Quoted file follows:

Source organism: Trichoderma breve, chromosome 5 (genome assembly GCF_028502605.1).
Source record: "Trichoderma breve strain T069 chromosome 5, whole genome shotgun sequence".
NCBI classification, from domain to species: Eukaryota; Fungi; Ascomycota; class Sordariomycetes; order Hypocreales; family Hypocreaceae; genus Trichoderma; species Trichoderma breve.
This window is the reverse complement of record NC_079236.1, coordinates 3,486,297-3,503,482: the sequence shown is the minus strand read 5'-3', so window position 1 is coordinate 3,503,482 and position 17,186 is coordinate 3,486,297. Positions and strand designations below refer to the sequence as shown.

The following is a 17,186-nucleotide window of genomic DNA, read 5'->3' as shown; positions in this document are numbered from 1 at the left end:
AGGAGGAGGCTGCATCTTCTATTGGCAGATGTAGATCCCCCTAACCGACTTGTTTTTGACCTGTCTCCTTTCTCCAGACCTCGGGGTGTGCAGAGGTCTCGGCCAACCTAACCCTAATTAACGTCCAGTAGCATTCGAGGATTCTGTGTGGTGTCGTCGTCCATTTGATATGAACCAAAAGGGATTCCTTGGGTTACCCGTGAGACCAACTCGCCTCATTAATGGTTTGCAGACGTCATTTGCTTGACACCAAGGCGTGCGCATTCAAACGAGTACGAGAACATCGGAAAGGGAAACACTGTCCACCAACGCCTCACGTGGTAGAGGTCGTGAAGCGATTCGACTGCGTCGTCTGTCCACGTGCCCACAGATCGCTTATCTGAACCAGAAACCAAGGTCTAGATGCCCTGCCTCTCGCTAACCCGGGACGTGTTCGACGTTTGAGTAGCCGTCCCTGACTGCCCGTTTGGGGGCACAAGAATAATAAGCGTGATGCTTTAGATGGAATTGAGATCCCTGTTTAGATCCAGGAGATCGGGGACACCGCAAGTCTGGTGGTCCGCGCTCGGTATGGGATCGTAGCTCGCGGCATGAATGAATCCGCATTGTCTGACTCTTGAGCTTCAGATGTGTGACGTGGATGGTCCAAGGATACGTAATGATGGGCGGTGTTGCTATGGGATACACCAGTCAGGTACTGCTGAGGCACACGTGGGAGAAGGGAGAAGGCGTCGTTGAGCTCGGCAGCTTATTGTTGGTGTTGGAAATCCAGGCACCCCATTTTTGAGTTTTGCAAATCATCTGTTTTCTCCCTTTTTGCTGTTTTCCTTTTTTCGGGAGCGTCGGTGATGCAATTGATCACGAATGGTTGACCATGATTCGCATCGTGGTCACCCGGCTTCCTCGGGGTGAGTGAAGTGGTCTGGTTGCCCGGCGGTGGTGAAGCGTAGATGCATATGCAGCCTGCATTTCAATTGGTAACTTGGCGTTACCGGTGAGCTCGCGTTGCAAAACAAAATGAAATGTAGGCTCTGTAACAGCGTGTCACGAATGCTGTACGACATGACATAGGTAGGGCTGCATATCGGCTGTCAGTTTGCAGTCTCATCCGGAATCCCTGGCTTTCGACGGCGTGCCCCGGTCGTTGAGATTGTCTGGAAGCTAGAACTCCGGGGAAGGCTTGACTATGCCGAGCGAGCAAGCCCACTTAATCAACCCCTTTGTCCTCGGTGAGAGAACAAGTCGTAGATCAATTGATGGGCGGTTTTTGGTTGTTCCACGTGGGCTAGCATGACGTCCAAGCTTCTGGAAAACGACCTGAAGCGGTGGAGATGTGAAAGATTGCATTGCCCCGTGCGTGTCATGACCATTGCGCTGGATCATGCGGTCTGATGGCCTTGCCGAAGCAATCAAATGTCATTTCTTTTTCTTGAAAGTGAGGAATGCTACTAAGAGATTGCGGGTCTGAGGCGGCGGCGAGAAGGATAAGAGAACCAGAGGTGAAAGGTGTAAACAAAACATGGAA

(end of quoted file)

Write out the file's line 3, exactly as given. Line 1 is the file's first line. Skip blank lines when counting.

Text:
NCBI classification, from domain to species: Eukaryota; Fungi; Ascomycota; class Sordariomycetes; order Hypocreales; family Hypocreaceae; genus Trichoderma; species Trichoderma breve.